Steakhouses and butchers offer many different cuts of beef, everything from the filet mignon to the porterhouse. But if you're not a beef aficionado how do you tell the difference between them?
And what about the tomahawk steak? Never heard of it?
What Is a Tomahawk Steak?
It's basically a bone-in-ribeye steak that comes from between the sixth and twelfth rib of the cow. It's butchered leaving at least 5 inches (13 centimeters) of the rib bone attached. The bone itself can be up to 20 inches (0.5 meters) long but often is cut to less than 10 inches (0.25 meters). The long rib bone looks like a hatchet — or a Native American tomahawk — which is how it got its name.
The tomahawk steak is super expensive, but why and is it worth it?
Well first, to obtain the cut, the butcher has to carve it straight from the rib, and the steak itself is usually about 2 inches (5 centimeters) thick and weighs between 30 and 45 ounces (850 to 1,275 grams). Next, the butcher trims the bone using a technique called "Frenching." This removes the fat and meat from the bone to give it its clean look. Leaving the actual steak on the bone helps preserve all the juices in the cut for optimal flavor.
This cut of steak usually also has impressive marbling, which means it's a superior cut of meat. More marbling also means more fat, which means more intense flavor. Of course, this also means more money.
Another reason why it's so expensive? The rib cage muscles where the ribeye steak is cut from are barely used by the cow. That means the meat is incredibly tender and rich in flavor.
The most common places to get a tomahawk steak would be at your local steakhouse or butcher. Expect to dish out between $50 and $100 at the steakhouse. You probably won't find them at the supermarket; you'll likely find a bone-in or classic ribeye instead.
How to Cook a Perfect Tomahawk Steak
Cooking this steak cut at home might daunting due to its size, but it's easy enough to pan-sear it and finish in the oven if you follow these steps:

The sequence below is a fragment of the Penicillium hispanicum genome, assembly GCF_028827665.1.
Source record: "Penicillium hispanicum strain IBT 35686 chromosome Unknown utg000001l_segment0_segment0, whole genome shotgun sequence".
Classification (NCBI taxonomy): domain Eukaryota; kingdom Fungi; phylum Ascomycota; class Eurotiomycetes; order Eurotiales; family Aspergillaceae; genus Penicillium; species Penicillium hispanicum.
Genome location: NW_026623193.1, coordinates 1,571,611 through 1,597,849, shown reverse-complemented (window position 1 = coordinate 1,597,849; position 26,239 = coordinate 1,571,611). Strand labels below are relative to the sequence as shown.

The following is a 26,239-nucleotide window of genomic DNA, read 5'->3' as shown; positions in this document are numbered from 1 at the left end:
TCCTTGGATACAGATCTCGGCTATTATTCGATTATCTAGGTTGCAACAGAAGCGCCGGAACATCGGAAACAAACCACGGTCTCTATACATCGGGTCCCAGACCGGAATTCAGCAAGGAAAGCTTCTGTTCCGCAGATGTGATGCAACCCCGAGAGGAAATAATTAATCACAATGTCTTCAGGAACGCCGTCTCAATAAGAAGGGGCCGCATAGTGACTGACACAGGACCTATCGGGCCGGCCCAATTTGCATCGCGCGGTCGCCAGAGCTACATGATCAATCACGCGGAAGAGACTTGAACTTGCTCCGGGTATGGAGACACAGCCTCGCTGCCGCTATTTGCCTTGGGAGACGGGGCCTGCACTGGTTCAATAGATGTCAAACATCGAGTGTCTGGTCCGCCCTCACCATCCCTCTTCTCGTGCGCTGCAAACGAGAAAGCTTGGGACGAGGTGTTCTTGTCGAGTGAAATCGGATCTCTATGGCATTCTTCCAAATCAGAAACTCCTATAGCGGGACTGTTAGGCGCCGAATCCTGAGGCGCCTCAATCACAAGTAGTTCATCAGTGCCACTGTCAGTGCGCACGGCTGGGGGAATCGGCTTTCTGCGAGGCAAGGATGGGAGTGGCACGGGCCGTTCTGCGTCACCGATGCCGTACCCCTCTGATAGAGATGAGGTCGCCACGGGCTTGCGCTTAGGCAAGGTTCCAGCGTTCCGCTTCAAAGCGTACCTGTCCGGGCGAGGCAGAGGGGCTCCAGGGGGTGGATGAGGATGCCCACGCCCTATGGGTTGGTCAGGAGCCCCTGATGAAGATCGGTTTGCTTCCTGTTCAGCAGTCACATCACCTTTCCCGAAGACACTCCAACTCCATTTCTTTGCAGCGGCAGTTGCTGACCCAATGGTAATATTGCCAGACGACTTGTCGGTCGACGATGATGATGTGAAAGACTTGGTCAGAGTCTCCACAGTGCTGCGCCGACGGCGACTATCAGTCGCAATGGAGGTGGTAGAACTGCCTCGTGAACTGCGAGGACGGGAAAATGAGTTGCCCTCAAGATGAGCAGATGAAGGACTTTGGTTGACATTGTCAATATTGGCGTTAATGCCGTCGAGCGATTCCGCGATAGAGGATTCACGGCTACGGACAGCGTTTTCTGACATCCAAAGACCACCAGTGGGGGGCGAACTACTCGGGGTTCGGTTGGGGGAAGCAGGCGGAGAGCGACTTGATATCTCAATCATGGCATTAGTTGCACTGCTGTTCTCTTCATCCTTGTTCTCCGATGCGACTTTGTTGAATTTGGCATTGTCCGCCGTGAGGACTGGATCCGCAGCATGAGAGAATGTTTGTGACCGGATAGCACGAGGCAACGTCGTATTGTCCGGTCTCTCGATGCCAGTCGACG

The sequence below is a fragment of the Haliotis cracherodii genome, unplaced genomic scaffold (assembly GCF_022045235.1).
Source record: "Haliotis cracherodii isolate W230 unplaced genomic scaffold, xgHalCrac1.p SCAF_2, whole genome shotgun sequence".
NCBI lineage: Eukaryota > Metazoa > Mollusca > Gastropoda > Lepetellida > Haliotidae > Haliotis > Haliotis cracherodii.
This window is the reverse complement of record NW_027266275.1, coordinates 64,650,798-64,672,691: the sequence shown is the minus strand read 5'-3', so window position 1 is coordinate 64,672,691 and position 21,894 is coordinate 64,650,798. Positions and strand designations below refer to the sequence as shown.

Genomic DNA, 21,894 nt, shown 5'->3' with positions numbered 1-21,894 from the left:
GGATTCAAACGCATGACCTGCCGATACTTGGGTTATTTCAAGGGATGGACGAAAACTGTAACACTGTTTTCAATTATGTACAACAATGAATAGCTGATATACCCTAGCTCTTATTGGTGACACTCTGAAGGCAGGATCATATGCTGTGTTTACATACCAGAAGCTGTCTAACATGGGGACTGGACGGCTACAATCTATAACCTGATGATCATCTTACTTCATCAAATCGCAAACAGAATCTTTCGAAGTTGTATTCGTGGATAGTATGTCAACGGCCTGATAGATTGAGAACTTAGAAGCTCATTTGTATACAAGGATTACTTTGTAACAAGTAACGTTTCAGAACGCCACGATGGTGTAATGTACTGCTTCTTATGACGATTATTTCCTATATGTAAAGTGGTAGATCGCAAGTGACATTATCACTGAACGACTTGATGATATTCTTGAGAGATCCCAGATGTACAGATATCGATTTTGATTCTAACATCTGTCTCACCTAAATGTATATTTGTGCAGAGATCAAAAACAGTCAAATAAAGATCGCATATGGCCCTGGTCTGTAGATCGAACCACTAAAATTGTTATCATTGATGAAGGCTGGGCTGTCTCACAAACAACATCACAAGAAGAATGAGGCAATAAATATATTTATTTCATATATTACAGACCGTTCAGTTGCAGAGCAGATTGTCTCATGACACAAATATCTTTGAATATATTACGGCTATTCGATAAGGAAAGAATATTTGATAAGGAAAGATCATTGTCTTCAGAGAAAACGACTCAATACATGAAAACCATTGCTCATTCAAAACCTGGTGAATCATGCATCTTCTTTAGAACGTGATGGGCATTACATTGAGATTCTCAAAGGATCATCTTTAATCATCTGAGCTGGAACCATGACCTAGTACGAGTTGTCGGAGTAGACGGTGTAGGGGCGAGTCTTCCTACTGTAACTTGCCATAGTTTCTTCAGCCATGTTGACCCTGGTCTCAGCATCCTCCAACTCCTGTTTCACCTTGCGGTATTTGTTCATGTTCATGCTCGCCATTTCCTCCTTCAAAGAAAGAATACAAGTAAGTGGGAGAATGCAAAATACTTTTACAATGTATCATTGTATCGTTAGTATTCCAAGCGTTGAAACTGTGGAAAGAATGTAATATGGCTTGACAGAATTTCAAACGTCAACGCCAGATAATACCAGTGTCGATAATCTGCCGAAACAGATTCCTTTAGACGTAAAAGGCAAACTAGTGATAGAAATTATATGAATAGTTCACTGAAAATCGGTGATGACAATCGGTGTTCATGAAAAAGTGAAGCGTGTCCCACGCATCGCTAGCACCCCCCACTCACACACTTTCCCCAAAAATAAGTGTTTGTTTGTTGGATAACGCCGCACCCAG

Preheat your oven to 425 degrees.
Season the steak liberally with salt and pepper while it comes to room temperature on your counter.
Wrap the bone with aluminum foil.
In a large cast iron skillet, heat oil over medium-high heat just until it starts to smoke. Add steak to skillet and sear for about 2 to 3 minutes per side.
Transfer steak to baking sheet and place in oven. Roast for 7 to 10 minutes, or until it reaches desired doneness (125 degrees Fahrenheit for rare, 135 degrees Fahrenheit for medium-rare, or 145 degrees Fahrenheit for medium).
If desired, while the steak cooks, add butter, fresh thyme and garlic to the skillet and cook on low for about 2 minutes. Return steak to skillet and baste with butter and garlic.
Transfer steak to a cutting board and let rest for about 10 minutes before slicing against the grain.
After dining, don't forget to save the bone. You can use it in soups or to make beef broth for future meals. Leftover steak is also great for other meals like beef Stroganoff or a breakfast steak and eggs.
So is the tomahawk worth all the hype — and the high price tag? It just depends. If you don't mind dropping that much cash for a ribeye, by all means, go for it. Just know that pound-for-pound, you're paying mostly for presentation. If you don't care much about that, just stick with a bone-in ribeye and call it a day.
Now That's Cool
Butchery is one of the oldest professions in the world. It dates back all the way to the domestication of livestock, when butchers formed guilds in England as far back as 1272.
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